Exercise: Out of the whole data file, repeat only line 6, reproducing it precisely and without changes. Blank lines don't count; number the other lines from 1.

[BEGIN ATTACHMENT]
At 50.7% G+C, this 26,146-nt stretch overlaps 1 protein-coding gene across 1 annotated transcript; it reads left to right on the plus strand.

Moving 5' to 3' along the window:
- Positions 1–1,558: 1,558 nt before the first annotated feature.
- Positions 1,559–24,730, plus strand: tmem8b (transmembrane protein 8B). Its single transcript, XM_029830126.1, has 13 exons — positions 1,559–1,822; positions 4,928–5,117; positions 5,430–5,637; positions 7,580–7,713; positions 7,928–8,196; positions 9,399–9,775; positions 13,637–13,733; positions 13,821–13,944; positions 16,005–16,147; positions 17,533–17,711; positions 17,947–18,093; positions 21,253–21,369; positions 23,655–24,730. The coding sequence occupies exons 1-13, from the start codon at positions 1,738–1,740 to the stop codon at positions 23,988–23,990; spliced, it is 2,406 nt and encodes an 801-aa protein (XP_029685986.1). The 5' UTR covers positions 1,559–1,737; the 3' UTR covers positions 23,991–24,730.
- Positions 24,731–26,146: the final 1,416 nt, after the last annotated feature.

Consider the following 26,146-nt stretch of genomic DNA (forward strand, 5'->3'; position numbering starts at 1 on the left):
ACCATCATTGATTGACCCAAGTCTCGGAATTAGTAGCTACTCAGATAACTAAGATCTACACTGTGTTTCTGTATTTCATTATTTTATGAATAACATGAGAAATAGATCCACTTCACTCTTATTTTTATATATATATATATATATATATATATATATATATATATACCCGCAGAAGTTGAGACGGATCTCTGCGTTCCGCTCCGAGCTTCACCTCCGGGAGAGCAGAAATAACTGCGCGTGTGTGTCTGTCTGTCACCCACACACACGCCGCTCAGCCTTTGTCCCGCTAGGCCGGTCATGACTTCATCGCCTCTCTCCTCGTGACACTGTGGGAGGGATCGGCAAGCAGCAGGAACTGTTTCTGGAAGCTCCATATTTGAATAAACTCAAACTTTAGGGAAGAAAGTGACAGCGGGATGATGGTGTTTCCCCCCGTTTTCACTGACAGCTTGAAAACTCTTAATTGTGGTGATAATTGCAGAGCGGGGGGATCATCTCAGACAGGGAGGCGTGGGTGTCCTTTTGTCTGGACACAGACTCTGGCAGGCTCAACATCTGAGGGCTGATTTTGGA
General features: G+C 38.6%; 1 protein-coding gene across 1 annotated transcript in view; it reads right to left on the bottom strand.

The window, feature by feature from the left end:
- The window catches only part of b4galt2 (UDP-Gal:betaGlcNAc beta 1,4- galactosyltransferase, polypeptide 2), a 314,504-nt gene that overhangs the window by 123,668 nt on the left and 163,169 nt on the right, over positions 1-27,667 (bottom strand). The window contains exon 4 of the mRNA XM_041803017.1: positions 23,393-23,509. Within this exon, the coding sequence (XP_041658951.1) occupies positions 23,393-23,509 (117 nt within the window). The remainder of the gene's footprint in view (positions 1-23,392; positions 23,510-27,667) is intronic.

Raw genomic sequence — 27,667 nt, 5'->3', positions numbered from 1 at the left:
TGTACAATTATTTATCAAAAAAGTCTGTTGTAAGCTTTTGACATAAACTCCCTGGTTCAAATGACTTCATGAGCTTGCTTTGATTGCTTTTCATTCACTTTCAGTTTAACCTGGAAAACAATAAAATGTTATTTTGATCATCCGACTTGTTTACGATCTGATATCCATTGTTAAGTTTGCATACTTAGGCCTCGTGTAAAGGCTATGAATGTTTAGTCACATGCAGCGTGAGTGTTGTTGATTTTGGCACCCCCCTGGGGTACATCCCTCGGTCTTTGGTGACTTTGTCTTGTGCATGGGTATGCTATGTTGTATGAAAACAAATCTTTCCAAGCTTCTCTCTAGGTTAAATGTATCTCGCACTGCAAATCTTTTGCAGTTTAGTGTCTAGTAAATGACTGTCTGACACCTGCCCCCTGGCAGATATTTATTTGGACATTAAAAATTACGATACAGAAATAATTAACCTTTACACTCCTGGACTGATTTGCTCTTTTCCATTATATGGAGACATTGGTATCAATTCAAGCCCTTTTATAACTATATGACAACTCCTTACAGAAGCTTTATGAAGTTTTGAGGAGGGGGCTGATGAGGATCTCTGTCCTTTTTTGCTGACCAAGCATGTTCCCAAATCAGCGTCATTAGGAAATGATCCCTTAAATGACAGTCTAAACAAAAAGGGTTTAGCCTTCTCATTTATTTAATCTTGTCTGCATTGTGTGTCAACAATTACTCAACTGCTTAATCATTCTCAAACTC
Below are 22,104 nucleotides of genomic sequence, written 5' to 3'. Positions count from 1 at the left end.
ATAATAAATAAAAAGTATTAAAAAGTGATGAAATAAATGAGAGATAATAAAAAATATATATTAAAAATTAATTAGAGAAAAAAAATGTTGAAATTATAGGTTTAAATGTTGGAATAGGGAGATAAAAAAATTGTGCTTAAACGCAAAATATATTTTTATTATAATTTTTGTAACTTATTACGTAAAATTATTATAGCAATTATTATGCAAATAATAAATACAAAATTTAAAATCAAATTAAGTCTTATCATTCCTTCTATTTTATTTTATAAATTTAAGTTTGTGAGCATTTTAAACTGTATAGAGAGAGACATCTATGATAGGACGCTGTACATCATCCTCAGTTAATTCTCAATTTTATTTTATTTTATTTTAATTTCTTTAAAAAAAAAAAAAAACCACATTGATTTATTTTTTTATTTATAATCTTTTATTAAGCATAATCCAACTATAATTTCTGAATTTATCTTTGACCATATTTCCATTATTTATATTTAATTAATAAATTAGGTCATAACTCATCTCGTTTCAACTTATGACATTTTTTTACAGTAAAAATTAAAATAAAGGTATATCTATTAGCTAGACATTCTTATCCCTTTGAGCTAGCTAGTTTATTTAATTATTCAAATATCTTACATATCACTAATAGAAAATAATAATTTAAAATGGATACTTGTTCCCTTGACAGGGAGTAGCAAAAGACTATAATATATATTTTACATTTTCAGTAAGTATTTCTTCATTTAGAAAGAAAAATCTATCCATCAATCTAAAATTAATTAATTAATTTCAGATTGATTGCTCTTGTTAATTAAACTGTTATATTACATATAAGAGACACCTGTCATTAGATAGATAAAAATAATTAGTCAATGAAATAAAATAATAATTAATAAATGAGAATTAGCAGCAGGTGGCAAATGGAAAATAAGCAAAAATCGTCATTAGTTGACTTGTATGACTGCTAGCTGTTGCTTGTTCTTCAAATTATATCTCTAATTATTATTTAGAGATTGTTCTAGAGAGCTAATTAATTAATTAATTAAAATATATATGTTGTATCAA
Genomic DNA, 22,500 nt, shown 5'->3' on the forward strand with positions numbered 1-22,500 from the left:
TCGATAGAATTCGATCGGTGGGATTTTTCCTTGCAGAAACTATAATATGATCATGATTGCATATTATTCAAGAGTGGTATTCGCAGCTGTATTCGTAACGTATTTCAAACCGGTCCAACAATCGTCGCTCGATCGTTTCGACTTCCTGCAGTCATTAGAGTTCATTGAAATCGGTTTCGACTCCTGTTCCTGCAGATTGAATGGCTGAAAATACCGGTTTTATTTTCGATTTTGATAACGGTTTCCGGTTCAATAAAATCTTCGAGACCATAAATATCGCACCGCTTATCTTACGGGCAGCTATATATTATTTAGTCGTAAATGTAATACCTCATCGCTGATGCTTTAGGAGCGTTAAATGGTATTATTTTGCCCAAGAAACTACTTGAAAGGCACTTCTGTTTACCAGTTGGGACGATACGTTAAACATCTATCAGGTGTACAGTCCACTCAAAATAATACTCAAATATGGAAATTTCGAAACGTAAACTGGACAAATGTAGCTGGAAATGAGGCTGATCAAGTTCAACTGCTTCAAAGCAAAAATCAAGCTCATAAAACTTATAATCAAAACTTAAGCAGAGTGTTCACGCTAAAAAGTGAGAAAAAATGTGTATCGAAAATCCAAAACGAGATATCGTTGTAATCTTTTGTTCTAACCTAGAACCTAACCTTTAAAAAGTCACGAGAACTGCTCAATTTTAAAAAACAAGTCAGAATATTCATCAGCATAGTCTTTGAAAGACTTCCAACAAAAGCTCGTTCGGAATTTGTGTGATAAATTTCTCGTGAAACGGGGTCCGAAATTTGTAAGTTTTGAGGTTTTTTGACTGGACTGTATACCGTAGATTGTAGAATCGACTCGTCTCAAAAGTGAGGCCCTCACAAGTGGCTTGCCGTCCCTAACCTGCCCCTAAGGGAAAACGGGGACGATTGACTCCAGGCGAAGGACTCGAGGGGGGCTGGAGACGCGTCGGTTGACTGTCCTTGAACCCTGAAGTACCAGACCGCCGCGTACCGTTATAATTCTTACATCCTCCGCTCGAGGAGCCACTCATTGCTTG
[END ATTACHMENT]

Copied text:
Consider the following 26,146-nt stretch of genomic DNA (forward strand, 5'->3'; position numbering starts at 1 on the left):